“Such a bill is discriminatory in nature, as it targets only the hotel industry."

Kerala hoteliers slam government for law on fixing prices threaten shutdownImage: Seatrr food blog
news Governance Friday, November 27, 2015 - 11:02

Close on the heels of government’s move to implement phased alcohol prohibition in the state, the Kerala cabinet had recently approved a bill which sought to empower district authorities to fix prices in restaurant and hotels. Under the bill, regulatory authorities are to be set up at the district level.

Reacting strongly against such a regulatory order Shri Jose Mohan, President of Kerala Hotel and Restaurant Association (KHRA), the apex organisation of the Kerala Hospitality Industry told TNM that they would oppose the bill tooth and nail and even go to the extent of downing their shutters if the need arises, “Such a bill is discriminatory in nature, as it targets only the hotel industry. What about those who sell us fresh produce or other food items? Let the Civil Supplies Department too come up with a similar bill regulating the market price for all perishable goods. Till then, such a regulation is unacceptable to us.”

G Sudhiesh Kumar, a patron of KHRA, emphatically terms it a populist move by the ruling United Democratic Front (UDF) government in Kerala and nothing more. “Do they even realise how the quality of the end-product would suffer with the introduction of this bill?” he asks, “Kerala Chief Minister Oommen Chandy had earlier reassured us sometime in June this year that such a bill would be brought in only after holding discussions with us. Now see what happened? If they keep targeting industries like this, it will lead to a complete shutdown.”

Kumar says that the government is going after sectors one after the other, “First, it was the construction industry, now it seems to be our turn to be victimized. How can they regulate our food prices without first controlling the prices of the commodities that we use in making food? Biriyani can be made using a Rs.60 per kilo type of basmati rice as well as with a Rs.160 per kg one. The taste differs. A painting by me or you cannot fetch the same market price as one of MF Hussain’s. Cooking is indeed a work of art. And depending on the quality of the ingredients used, the cost of a dish would vary. Even a layman would appreciate this fact. No one runs a business without a profit motive.”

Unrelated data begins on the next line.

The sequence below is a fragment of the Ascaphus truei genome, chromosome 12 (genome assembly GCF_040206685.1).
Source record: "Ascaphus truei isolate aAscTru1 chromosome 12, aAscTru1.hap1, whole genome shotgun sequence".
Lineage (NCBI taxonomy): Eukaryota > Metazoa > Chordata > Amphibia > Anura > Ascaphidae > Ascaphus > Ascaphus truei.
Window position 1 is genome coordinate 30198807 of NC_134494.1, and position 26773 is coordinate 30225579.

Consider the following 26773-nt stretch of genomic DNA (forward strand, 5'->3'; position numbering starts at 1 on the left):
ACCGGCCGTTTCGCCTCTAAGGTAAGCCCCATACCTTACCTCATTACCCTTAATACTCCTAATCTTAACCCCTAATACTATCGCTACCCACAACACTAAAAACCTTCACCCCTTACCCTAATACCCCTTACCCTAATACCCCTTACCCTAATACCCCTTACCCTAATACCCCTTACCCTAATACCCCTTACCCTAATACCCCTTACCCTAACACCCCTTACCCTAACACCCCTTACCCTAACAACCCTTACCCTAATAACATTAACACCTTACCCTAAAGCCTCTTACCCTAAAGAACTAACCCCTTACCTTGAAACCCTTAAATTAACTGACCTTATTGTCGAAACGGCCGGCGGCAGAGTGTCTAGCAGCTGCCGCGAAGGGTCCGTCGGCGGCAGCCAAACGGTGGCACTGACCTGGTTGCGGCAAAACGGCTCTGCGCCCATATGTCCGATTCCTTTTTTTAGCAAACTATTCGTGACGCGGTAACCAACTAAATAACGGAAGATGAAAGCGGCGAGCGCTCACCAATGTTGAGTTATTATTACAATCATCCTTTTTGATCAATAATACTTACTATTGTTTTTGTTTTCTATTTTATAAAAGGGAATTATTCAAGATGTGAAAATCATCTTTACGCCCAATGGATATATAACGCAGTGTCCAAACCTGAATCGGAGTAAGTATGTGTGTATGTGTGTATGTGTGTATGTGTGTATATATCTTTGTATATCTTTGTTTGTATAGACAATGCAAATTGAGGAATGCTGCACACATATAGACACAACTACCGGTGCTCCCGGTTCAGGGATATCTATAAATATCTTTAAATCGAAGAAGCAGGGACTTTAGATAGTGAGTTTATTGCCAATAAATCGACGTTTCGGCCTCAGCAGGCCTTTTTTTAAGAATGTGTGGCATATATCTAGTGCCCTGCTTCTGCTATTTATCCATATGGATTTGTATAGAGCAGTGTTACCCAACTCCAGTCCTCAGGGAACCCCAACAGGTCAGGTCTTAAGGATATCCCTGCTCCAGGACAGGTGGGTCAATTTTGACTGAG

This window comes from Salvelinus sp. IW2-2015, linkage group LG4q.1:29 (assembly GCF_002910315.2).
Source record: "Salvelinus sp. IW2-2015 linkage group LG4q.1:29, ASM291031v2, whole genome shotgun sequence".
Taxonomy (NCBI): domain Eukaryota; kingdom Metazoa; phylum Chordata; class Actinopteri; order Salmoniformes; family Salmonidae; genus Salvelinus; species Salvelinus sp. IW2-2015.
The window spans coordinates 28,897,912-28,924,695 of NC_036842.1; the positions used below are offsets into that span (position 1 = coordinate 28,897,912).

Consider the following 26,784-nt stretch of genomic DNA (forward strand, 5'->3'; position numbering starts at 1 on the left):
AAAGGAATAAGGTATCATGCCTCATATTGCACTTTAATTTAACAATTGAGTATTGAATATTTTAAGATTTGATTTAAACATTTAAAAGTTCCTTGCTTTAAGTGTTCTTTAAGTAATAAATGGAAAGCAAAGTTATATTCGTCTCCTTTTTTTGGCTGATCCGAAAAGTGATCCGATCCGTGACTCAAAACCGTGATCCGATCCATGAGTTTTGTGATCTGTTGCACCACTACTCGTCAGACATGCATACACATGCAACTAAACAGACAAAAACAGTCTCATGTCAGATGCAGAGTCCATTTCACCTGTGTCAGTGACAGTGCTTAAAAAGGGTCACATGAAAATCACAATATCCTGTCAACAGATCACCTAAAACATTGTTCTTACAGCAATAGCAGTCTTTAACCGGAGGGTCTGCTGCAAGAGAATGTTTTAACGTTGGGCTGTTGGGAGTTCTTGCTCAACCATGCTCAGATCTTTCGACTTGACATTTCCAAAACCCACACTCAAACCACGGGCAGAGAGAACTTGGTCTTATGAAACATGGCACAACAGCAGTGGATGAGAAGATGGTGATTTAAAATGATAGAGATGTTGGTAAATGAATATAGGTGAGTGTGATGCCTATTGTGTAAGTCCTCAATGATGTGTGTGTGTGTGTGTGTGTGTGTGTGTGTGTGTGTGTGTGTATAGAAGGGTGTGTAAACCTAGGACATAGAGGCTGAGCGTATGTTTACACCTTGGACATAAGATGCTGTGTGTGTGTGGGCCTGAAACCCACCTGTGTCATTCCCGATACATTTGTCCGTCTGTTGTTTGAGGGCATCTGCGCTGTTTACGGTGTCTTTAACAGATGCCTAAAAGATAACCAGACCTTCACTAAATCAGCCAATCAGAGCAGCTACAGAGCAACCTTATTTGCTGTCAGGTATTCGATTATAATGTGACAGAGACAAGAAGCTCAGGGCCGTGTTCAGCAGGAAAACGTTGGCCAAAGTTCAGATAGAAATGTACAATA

Calling it a highly impractical move by the government, Dr. Biju Ramesh, Chairman and Managing Director of the Rajadhani Group of hotels says, “The bill cannot be passed in its present form. It’s simply not practical. All eateries apart from star and heritage hotels would be affected, as the government provides no subsidy to these hotels for electricity usage, rental charges etc. The price fixed by hotels for various items on the menu is not based on the dish alone. The surroundings in which it is served, the facilities that come with it, the trained staff that wait on the customers…all these overhead costs burn a hole in the entrepreneur’s pocket. Unless the government decides to standardize the rates of all raw materials across the board, how can any hotelier agree to such unreasonable terms?”

With talks held with the Chief Minister to work out an amicable solution to this quandary seemingly at a deadlock, the KHRA has now scheduled a meeting of its members at 1400h on Friday to discuss the same and will officially issue a statement registering their protest in this regard.

Image source: Seatrr blog

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